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E-Tools Energize Buy-Side Trading

With brokers pushing more electronic execution tools, the buy side is being forced to raise the bar on its skill set
This leaves the sell side in a quandary: How does it reinvent itself to continue to capture volume through electronic channels while adding value through customized tools such as algorithms and pre-trade analytics? "Their goal is to become the execution consultant of choice," Aite Group's Lee says of sell-side firms. "It's no longer about providing execution--it's providing advice, adding market color, sharing idea generation of what types of stocks they should be trading."

For example, Trusco's Stewart says, brokers could tell the buy side, "In a situation like this, you may want to try this algorithm, or in a situation like this, you may want to call their program desk."

But buy-side firms are concerned about information leakage and execution quality and may be reluctant to share details of their trading strategies with the sell side. The most significant complaints about brokers revolve around information leakage and execution quality, as well as client service and market color, according to the Tabb Group report.

As far as whether brokers should act as consultants, "I don't think they have a choice," AXA's Coleman says. "Either that or we go straight to the [liquidity] source. Because there are a lot of me-too products, our job is to separate the also-rans from the unique products.

"It's very important that [brokers], more than anyone, know the limitations of these systems for their clients," Coleman says, adding that brokers should be able to tell a client whether a particular algorithmic strategy is good for the way they usually trade and when it's not going to work.

That's where the consultative relationship could work. "These algorithms have limitations," Coleman says. "I need the brokers to be a filter for us. ... We want them to come to clients with the most relevant tools."

As institutional traders experiment with algorithms to lower transaction costs, the buy side acknowledges that the sell side could provide advice on execution strategies. "That's the value proposition that the sell side does offer. It's no longer direct human interaction--it's quantitative trading tools," Vanguard's Sauter says. "The sell side has had to reinvent itself in many ways by providing the electronic communication platforms and also providing these algorithmic tools."

Vanguard continues to use brokers--both through human and electronic interaction--particularly on large or less-liquid trades. "There can certainly be a value proposition with the brokers on less-liquid trades if you end up using their capital," Sauter says.

Even so, Vanguard favors crossing systems such as Liquidnet and Posit because they lower transaction costs. "A fantastic technology," Sauter says of Liquidnet, noting that it provides a way for natural orders of buyers and sellers to meet, without the need for a broker or a market maker in the middle of the trade.

However, not everyone believes that the buy-side/sell-side relationship will survive the low-cost, low-touch trading trend. "I see us being moved on a less-personal relationship with the sell side. The high-tech, low-touch offer seems to be destroying the relationship with the sell side," said Peter Driscoll, VP and senior equity trader at Northern Trust Co., speaking at the TradeTech conference.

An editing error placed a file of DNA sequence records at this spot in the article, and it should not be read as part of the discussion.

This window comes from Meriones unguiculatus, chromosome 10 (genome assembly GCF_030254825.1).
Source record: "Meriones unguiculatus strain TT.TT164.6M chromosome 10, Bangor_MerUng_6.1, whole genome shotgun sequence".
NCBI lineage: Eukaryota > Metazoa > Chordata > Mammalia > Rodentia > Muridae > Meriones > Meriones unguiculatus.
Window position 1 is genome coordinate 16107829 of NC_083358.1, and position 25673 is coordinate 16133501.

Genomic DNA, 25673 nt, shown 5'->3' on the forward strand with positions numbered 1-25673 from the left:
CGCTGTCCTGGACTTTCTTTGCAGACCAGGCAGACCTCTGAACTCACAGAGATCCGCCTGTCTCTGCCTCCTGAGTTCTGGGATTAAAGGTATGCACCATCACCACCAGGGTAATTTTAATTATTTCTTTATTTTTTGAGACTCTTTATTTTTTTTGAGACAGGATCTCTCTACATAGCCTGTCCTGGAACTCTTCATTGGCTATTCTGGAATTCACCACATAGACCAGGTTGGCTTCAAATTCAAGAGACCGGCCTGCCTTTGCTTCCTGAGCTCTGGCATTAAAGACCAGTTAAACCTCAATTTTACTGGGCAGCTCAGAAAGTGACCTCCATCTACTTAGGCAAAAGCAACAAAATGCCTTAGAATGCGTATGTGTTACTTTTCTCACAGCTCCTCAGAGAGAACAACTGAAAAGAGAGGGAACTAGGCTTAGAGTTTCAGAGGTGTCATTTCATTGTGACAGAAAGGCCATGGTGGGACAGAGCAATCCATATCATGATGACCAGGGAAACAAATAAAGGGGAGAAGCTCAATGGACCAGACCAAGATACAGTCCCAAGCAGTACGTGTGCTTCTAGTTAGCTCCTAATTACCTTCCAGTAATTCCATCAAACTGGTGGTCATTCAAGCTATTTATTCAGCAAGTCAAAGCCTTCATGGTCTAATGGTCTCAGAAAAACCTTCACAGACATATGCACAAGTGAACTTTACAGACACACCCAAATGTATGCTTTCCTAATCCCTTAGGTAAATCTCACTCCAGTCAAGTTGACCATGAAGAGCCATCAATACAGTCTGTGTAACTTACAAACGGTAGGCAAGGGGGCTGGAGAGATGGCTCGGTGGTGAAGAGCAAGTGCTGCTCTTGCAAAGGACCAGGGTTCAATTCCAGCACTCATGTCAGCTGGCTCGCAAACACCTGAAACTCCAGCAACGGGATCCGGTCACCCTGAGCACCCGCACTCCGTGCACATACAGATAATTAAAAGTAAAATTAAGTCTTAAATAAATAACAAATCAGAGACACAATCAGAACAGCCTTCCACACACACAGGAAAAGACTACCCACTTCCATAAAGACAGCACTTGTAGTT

"The dialogue is changing from 'I need you to work this 100,000 share order' to 'Our FIX [Financial Information Exchange] system is down, I need you to check on the FIX connection,'" Driscoll said. "It's a huge difference that's going to change the structure of this industry."

So will the buy-side/sell-side relationship last? "The sell side still adds value," says Richard Tsai, head of electronic trading at Barclays Global Investors. "We're always very open-minded to where the sell side is going," he says, noting that with algorithmic trad- ing, "they were at the forefront in providing tools for the buy side to use."

Even with all the electronic tools at its disposal, Tsai says, Barclays isn't going to attempt to trade everything. "There are instances where seeking block liquidity with a sell-side firm is definitely the way to go," he says.

Buy-side traders say that information flow still is a key part of the relationship with the sell side. Speaking at the Tabb Group Forum, Jeffrey Alexander, a director of trading at Credit Suisse Asset Management, urged brokers to understand "that an algorithm isn't substituting for the relationship." In defining what he expects from a sell-side relationship, Alexander said, "It's committing capital when appropriate and doing it willingly without a fight. It's being a concierge to people in your firm."

But the relationship is changing, AXA's Coleman says. Right now, the buy side still needs the sell side to provide market color on how stocks are trading, since there still is merchandise trading upstairs through brokers' institutional block trading desks. "As time goes by, there will be less of them giving market color and working trades upstairs and more of them either monitoring or updating us on tools their particular firm provides," Coleman says. Even then, however, the buy side may prefer to talk with the quantitative analysts, rather than sales traders, he says, because they may understand the tools better.

Graphic by Gerald Bustamante/Veer